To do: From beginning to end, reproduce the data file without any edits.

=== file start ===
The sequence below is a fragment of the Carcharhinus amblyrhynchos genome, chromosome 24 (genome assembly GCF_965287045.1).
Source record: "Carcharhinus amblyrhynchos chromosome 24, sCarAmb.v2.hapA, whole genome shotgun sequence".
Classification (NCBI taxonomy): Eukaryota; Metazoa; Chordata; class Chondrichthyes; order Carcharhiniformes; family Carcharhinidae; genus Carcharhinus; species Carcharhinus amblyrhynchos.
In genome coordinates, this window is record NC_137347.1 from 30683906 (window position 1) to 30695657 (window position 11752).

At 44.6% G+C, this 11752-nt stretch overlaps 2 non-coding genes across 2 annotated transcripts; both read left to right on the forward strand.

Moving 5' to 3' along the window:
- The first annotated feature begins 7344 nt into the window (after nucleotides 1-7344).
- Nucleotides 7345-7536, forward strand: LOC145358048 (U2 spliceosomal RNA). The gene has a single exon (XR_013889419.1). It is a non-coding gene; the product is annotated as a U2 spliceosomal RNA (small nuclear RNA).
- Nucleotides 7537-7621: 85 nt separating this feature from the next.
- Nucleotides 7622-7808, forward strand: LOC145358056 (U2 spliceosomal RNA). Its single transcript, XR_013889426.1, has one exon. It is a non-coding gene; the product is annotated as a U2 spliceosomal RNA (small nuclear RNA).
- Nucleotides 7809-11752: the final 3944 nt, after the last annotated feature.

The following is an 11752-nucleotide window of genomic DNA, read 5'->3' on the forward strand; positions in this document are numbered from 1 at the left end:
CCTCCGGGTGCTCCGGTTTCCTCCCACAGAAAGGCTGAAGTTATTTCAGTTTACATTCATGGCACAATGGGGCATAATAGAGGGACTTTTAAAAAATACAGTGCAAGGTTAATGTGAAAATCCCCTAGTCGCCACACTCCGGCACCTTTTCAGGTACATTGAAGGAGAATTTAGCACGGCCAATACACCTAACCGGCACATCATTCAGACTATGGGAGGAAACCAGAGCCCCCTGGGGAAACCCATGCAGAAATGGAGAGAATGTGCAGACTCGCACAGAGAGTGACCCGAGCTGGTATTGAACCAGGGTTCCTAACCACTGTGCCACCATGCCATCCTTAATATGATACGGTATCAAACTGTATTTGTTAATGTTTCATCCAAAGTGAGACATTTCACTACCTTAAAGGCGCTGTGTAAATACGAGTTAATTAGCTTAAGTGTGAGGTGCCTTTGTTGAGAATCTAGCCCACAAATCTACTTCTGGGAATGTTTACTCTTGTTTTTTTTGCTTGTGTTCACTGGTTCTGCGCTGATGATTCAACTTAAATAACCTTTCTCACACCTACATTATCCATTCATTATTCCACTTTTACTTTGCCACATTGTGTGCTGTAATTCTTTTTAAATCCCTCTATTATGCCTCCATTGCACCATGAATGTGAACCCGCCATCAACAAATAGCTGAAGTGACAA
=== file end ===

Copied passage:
The sequence below is a fragment of the Carcharhinus amblyrhynchos genome, chromosome 24 (genome assembly GCF_965287045.1).
Source record: "Carcharhinus amblyrhynchos chromosome 24, sCarAmb.v2.hapA, whole genome shotgun sequence".
Classification (NCBI taxonomy): Eukaryota; Metazoa; Chordata; class Chondrichthyes; order Carcharhiniformes; family Carcharhinidae; genus Carcharhinus; species Carcharhinus amblyrhynchos.
In genome coordinates, this window is record NC_137347.1 from 30683906 (window position 1) to 30695657 (window position 11752).

At 44.6% G+C, this 11752-nt stretch overlaps 2 non-coding genes across 2 annotated transcripts; both read left to right on the forward strand.

Moving 5' to 3' along the window:
- The first annotated feature begins 7344 nt into the window (after nucleotides 1-7344).
- Nucleotides 7345-7536, forward strand: LOC145358048 (U2 spliceosomal RNA). The gene has a single exon (XR_013889419.1). It is a non-coding gene; the product is annotated as a U2 spliceosomal RNA (small nuclear RNA).
- Nucleotides 7537-7621: 85 nt separating this feature from the next.
- Nucleotides 7622-7808, forward strand: LOC145358056 (U2 spliceosomal RNA). Its single transcript, XR_013889426.1, has one exon. It is a non-coding gene; the product is annotated as a U2 spliceosomal RNA (small nuclear RNA).
- Nucleotides 7809-11752: the final 3944 nt, after the last annotated feature.

The following is an 11752-nucleotide window of genomic DNA, read 5'->3' on the forward strand; positions in this document are numbered from 1 at the left end:
CCTCCGGGTGCTCCGGTTTCCTCCCACAGAAAGGCTGAAGTTATTTCAGTTTACATTCATGGCACAATGGGGCATAATAGAGGGACTTTTAAAAAATACAGTGCAAGGTTAATGTGAAAATCCCCTAGTCGCCACACTCCGGCACCTTTTCAGGTACATTGAAGGAGAATTTAGCACGGCCAATACACCTAACCGGCACATCATTCAGACTATGGGAGGAAACCAGAGCCCCCTGGGGAAACCCATGCAGAAATGGAGAGAATGTGCAGACTCGCACAGAGAGTGACCCGAGCTGGTATTGAACCAGGGTTCCTAACCACTGTGCCACCATGCCATCCTTAATATGATACGGTATCAAACTGTATTTGTTAATGTTTCATCCAAAGTGAGACATTTCACTACCTTAAAGGCGCTGTGTAAATACGAGTTAATTAGCTTAAGTGTGAGGTGCCTTTGTTGAGAATCTAGCCCACAAATCTACTTCTGGGAATGTTTACTCTTGTTTTTTTTGCTTGTGTTCACTGGTTCTGCGCTGATGATTCAACTTAAATAACCTTTCTCACACCTACATTATCCATTCATTATTCCACTTTTACTTTGCCACATTGTGTGCTGTAATTCTTTTTAAATCCCTCTATTATGCCTCCATTGCACCATGAATGTGAACCCGCCATCAACAAATAGCTGAAGTGACAA